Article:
Campaign questions don't wait for neat answers

April 28, 2002|By MICHAEL OLESKER

THE TELEPHONE call salvages the moment. As Oz Bengur settles into the noisy lunchtime crowd, the guy on his right wants to know why marijuana can't be legalized. The guy is 71 years old. The guy on Bengur's left is 72 and wants to talk about gambling. He wants more of it. On the telephone, the U.S. Marines have landed. And even the Marines might not be enough.

"Hey, Noah," Bengur hollers into the telephone. "Happy birthday. I'm sitting here with people who think I arranged this."

Noah is Oz Bengur's son. The son, 23, is a U.S. Marine who wants to be a pilot. The father, 53, is an investment banker who wants to be a U.S. congressman. He runs against C.A. Dutch Ruppersberger, who will officially declare his intentions tomorrow after eight productive years as Baltimore County executive.

To challenge Ruppersberger in the Democratic primary - to challenge his record and his name recognition - some believe Oz Bengur will need an entire platoon of Marines.

In fact, he might need them to get through lunch. In his early days on the political trail, Bengur, a graduate of Princeton who has already spent $290,000 on his campaign, has stressed his interest in urban sprawl, in schools and in health care reform.

But, at this lunch gathering the other day at Sabatino's in Little Italy, he's getting an earful about marijuana, and about legalized gambling, which arrives out of places such as New York's City Hall and the racetracks of Delaware and West Virginia.

"You take Mayor Bloomberg," says the 71-year-old on Bengur's right. He means New York Mayor Michael Bloomberg, who has admitted smoking some marijuana in his lifetime, and inhaling, and enjoying it. Heads around the table nod affirmatively. So does Bengur's. They all know the story.

"We're putting people in jail for that now," says the 71-year-old, a lean, bearded, independent laborer. "And it's less danger than alcohol. I'm 71 years old and smoking all my life, and doing fine. And we're equating it with hard drugs and putting kids in jail and tying up cops for nothing."

"I agree," says Bengur.

"Am I hearing you correctly?" the 71-year-old says.

"Let me get back to you," says Bengur. "I don't think we should put people away for that. But I don't want to send the wrong message."

He is new at this. He doesn't want to jump off the starting blocks as The Man Who Endorsed Marijuana - especially since he arrived here without thinking about the damned issue.

Or, for that matter, the gambling issue. But now, on Bengur's left, comes the message from the 72-year-old. He says he goes to the Maryland racetracks and notices that the industry's wheezing worse than the horses. Then he reads the newspaper and notices the slot machines have restored life to the tracks in Delaware and West Virginia. He wants to know why there are no slots at the tracks here.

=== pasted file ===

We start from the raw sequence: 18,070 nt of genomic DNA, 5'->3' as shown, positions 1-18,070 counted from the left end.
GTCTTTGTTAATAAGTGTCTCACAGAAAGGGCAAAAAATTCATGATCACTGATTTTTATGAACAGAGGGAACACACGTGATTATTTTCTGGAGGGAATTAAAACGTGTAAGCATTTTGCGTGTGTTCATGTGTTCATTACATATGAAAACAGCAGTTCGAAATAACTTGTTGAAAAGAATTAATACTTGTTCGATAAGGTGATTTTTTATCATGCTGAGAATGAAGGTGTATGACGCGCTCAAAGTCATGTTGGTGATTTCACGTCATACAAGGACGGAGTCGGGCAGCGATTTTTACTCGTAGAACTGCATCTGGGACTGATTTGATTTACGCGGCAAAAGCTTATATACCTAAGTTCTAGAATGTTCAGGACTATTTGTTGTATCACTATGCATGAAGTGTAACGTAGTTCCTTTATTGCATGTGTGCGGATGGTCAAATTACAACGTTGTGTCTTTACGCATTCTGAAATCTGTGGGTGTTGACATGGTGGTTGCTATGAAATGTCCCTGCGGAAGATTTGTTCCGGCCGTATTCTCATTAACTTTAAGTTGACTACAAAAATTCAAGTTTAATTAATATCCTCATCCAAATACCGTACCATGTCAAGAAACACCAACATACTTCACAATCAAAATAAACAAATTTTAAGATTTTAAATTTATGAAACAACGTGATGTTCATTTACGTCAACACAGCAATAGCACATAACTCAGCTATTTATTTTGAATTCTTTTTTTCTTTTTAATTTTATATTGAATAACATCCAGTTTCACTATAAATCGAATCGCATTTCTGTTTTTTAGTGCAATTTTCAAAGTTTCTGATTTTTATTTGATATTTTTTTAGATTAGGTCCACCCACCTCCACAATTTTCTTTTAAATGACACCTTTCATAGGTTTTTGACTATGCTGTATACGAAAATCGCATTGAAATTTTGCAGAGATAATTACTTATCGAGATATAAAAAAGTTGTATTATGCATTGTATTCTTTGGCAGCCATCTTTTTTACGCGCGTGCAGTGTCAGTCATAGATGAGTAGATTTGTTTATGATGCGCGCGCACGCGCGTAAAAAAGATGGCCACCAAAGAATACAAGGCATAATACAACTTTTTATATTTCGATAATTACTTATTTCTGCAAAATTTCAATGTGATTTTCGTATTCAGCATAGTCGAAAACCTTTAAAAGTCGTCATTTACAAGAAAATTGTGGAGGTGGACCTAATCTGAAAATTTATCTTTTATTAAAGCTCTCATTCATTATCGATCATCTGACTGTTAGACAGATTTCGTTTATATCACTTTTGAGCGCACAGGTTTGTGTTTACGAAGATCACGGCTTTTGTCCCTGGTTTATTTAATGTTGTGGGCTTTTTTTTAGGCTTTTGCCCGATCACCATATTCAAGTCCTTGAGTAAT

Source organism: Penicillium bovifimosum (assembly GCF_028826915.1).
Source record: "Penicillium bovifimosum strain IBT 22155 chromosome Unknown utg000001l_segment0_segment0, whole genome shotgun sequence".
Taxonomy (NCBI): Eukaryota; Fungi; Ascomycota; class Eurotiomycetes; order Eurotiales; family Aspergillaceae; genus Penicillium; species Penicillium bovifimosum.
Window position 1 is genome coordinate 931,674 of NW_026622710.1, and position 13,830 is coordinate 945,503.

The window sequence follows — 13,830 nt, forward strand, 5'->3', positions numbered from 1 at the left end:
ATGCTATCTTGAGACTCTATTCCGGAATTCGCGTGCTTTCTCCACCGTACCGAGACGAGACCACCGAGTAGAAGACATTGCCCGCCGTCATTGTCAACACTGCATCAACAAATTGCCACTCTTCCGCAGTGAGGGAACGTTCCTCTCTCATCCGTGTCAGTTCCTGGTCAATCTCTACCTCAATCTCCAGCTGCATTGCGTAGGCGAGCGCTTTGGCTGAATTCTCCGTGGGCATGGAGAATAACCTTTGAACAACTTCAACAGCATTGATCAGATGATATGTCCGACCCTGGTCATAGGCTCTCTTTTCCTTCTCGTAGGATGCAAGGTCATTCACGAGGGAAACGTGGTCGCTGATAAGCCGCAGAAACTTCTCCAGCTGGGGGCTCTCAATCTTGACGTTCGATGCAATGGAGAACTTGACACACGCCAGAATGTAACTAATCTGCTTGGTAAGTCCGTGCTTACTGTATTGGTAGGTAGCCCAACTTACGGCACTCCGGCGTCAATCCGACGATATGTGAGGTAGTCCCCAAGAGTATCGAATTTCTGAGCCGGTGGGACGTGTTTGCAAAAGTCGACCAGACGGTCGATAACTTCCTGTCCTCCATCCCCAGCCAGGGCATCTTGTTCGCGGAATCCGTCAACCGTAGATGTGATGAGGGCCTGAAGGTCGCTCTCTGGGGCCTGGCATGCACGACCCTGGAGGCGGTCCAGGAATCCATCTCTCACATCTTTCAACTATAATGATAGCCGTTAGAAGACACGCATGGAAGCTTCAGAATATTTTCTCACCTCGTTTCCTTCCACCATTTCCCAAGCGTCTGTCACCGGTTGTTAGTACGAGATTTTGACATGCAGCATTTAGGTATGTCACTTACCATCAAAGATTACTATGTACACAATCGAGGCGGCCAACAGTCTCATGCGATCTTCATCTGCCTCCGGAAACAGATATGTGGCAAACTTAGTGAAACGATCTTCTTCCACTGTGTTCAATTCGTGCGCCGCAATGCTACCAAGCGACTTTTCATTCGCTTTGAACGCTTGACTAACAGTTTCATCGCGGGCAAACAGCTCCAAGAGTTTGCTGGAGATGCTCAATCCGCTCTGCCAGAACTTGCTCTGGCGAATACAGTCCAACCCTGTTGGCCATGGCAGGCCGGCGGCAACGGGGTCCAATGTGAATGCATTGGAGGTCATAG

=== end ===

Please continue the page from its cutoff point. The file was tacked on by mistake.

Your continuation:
"I don't know," Bengur says. "I don't think they're so bad. I think it's fine. What's the big deal? We have people buying lottery tickets every day."

Just as life is what happens while we're making other plans, sometimes campaign questions arrive while candidates are formulating other answers. Bengur was not expecting such topics. But - welcome to politics.

He figured he'd talk about urban sprawl. He's against it. He likes neighborhoods where people can walk to schools and shops. He figured he'd talk about schools. He thinks they should be smaller. He figured he'd talk about health care reform. He thinks drugs are too expensive for the elderly.

All of these are fine, respectable positions, and not exactly earth-shaking, nor at great variance from Ruppersberger's positions. And, in the coming months, they might be obscured by another issue - Bengur's campaign consultant, Julius Henson.

Henson's an interesting guy: smart, savvy, earnestly desirous of being a mainstream political player. But he has a history of getting in his own way. Henson, backing Lawrence Bell, organized that ugly War Memorial Plaza fiasco in the last mayoral race. He drove attorney Warren Brown out of the state's attorney's race by digging up embarrassing details about Brown's personal life.

And now the king of bare-knuckle politics has climbed into bed with an investment banker from Princeton?

"He was recommended by people I respect," Bengur says. Which people? "I don't want to say," Bengur says. "It's my candidacy, and I'll decide. I know he's controversial. He's also very good. I needed a guy who's been through it before. I'm not frightened by having a tough political operative."

Politics, he says, "is a noble thing. I think people should serve." He believes it firmly enough that he's already put up $290,000 of his own money. It isn't quite Bloomberg's millions in New York, but it's a lot.

"I would never ask people to invest in anything without putting my own money in," says Bengur. "They're making an investment in me. It's important to show that I have faith in me."

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